Employment Law Alert – January 2017

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Articles:

  • Guidance for New Mexico Employers: Criminal Background Checks for Job Applicants
    Many employers in New Mexico want to know if a job applicant has a criminal background. While this can certainly be important information for an employer to have, requesting the information during the interview process can give rise to claims of discrimination against the employer. This article examines the current state of New Mexico law on asking job applicants about convictions, describes the EEOC’s recent move toward finding that disqualifying candidates based on criminal history can be discriminatory, and advises employers on best practices to avoid inadvertent discrimination in the hiring process. Continue ReadingFor more information on this topic, please contact Emily Chase-Sosnoff at emily.chase-sosnoff@modrall.com or by calling 505-848-1800.
  • Three Things New Mexico Employers Should Know for 2017
    Deadline Imposed for Compelling Arbitration
    Do you have arbitration agreements with your employees? If so, you should be aware that New Mexico enacted a new rule specifying the time by which a party must move to compel arbitration after a legal complaint has been filed. Pursuant to Rule 1-007.2, which took effect on December 31, 2016, “a party seeking to compel arbitration of one or more claims shall file and serve on the other parties a motion to compel arbitration no later than ten (10) days after service of the answer or service of the last pleading directed to such claims.” Continue ReadingFor more information on this topic, please contact Megan T. Muirhead at megan.muirhead@modrall.com or by calling 505-848-1800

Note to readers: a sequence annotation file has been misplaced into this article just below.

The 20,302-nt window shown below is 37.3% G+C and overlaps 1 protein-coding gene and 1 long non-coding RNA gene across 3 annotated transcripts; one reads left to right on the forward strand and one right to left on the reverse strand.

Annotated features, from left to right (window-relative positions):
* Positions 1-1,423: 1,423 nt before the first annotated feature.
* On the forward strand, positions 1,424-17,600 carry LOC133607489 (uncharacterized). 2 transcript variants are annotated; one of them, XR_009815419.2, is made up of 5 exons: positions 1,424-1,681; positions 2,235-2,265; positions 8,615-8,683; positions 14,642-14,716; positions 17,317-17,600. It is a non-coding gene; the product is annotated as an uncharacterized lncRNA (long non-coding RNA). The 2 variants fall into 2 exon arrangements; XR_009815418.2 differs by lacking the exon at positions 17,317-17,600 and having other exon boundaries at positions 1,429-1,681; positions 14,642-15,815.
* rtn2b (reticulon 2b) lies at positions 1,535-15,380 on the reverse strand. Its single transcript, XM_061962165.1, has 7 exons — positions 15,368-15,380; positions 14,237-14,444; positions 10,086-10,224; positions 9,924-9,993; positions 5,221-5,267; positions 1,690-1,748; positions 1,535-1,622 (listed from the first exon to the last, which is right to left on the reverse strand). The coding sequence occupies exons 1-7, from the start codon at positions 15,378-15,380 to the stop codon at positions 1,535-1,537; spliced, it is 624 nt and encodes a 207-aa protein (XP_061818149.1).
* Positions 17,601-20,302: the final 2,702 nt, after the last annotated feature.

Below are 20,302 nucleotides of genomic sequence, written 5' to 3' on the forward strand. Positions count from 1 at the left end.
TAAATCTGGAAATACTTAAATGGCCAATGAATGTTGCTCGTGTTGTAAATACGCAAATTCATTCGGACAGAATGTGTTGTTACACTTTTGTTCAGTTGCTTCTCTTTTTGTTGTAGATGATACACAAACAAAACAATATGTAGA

• Modrall Sperling’s Recent Success for New Mexico Employer

    Despite an alleged dispute of fact, Modrall Sperling attorneys successful gained summary judgment by arguing that lay witness testimony could not overcome expert testimony based on objective factual data. Plaintiff Juanita Garcia was an operator of a power plant owned and operated by the City of Farmington. The plant generates electricity in part through use of steam turbines. She was fired for failing to control steam pressure. She brought several claims against the City including Title VII claims for Gender Discrimination, Hostile Work Environment, Retaliation, and National Origin Discrimination. Continue Reading

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